Despite being a staff of two, MCCS Cherry Point (N.C.) Youth Sports believes that they are in a critical position to have an impact on changing the current youth sports landscape into a more child-friendly environment. They want to see an environment that stresses all that is good about sports, like exercise, discipline, teamwork and sportsmanship, while the win at all costs attitude is de-emphasized.
“We are passionate about having a hand in making those changes,” said David Guthrie, youth sports director at MCCS Cherry Point Youth Sports. “We know that change has to start at home.” The pillars of their youth sports program is built on teaching fundamentals, equal playing participation and promoting sportsmanship.
According to Guthrie, one of their greatest challenges comes from leagues outside of their community. “There are almost always sportsmanship issues during those games,” he said.
One solution may be to make the outside leagues aware of the education programs available to them. “In order to deal with the issues associated with teams that are not ours, our goal for this coming year is to work with their parent organizations and encourage them to require parent training, such as PAYS,” said Guthrie.
The Parents Association for Youth Sports (PAYS) is a program offered by the National Alliance for Youth Sports to give parents the information they need to resolve conflict and communicate clearly with their child and coaches.
“At the very least, we want to insist that they require their parents to sign a code of ethics pledge,” Guthrie added.
Parents at Cherry Point are required to attend an orientation that emphasizes sportsmanship and their role in the youth sports program in order for their child to participate in the program. “Our parents support what we are trying to do wholeheartedly which makes our jobs so much easier,” said Guthrie.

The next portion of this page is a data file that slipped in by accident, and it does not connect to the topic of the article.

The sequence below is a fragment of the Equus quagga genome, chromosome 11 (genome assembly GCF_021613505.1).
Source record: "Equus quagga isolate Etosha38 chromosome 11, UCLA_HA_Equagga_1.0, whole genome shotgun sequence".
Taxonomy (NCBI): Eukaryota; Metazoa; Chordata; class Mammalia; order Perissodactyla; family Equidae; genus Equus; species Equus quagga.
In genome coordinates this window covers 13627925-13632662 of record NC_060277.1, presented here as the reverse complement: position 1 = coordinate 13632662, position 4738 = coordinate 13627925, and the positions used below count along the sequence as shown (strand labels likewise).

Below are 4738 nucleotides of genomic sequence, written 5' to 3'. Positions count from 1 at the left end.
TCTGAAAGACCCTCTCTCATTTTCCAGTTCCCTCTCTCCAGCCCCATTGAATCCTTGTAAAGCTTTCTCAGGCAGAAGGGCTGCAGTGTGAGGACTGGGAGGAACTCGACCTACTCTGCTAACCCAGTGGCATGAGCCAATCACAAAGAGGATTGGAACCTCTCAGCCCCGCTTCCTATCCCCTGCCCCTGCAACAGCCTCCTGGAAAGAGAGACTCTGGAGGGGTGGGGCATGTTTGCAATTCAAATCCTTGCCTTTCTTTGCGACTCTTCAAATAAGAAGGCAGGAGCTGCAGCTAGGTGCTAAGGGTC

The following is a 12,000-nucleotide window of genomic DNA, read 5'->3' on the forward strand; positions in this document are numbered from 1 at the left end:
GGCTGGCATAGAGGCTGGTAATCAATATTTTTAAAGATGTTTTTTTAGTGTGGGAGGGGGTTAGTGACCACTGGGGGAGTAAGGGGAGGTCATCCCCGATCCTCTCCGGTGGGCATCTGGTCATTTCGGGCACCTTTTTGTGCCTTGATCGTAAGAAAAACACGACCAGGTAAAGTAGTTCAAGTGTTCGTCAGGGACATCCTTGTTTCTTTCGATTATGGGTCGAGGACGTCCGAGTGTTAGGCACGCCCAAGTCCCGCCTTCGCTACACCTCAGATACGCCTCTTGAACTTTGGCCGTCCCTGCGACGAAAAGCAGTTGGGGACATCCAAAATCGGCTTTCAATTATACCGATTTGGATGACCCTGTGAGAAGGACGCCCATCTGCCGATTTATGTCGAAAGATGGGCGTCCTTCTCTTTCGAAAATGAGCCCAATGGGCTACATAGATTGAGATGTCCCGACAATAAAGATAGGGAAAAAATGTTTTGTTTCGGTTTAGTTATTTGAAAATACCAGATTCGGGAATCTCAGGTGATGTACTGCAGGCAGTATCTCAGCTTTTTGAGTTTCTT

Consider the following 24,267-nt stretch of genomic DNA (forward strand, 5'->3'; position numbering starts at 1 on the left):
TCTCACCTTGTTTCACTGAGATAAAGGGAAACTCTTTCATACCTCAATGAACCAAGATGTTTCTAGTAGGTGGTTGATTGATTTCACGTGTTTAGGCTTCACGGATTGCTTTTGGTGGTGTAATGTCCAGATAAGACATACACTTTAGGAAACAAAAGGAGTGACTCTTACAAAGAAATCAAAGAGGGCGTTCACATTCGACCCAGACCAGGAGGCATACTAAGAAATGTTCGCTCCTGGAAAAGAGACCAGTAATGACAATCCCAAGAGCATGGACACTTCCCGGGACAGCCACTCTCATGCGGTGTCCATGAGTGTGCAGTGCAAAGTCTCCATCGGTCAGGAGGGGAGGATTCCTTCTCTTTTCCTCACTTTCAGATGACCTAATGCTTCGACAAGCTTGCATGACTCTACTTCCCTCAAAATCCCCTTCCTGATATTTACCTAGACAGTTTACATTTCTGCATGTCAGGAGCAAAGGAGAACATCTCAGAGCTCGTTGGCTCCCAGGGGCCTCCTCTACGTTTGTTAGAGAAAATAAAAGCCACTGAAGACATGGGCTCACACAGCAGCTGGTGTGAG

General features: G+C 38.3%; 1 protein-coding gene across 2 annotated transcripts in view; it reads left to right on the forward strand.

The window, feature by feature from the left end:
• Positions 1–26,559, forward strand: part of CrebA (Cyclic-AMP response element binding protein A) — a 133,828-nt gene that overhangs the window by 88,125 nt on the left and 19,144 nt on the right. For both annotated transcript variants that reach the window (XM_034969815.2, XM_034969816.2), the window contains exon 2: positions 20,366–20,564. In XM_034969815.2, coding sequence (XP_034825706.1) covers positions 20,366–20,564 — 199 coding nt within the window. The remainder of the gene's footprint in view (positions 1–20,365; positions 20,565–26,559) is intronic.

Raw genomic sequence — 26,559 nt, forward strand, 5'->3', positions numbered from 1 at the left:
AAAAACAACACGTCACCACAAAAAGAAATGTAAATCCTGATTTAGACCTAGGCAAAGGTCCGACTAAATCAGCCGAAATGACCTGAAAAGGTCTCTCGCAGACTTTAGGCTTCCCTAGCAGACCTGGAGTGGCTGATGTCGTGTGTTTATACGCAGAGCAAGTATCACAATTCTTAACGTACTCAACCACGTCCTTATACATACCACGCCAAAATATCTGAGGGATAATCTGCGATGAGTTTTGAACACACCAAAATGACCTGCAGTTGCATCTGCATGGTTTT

In addition, Cherry Point also requires their coaches to complete training through the National Youth Sports Coaches Association (NYSCA).
“Together with coaches who are good role models, parents are an effective tool for us as we strive to promote good sportsmanship,” Guthrie said.
Cherry Point believes that they, like all military bases, are in a special position to train a generation of youth, volunteers and parents on what makes an appropriate youth sports environment. “Because our patrons are military folks and will be traveling to many other locations around the country and world, they become ‘missionaries’ for the proper way to do things in youth sports,” Guthrie explains.
MCCS Cherry Point Youth Sports received the 2011 Excellence in Youth Sports Award. Developed by the National Alliance for Youth Sports (NAYS) and Athletic Business magazine, the award recognizes five youth sports programs each year for doing superior jobs of conducting diverse activities with a focus on providing safe and positive experiences for all participants, including children, parents and coaches. It was presented during the annual Youth Sports Congress in Orlando, Fla.
“I have been in the youth sports field – both professionally and as a volunteer – for more than 40 years and to be recognized with such a prestigious award, obviously, there was a lot of excitement and joy on my part,” said Guthrie. “What an honor it is to have other professionals affirm what we are trying to do here with our programs.”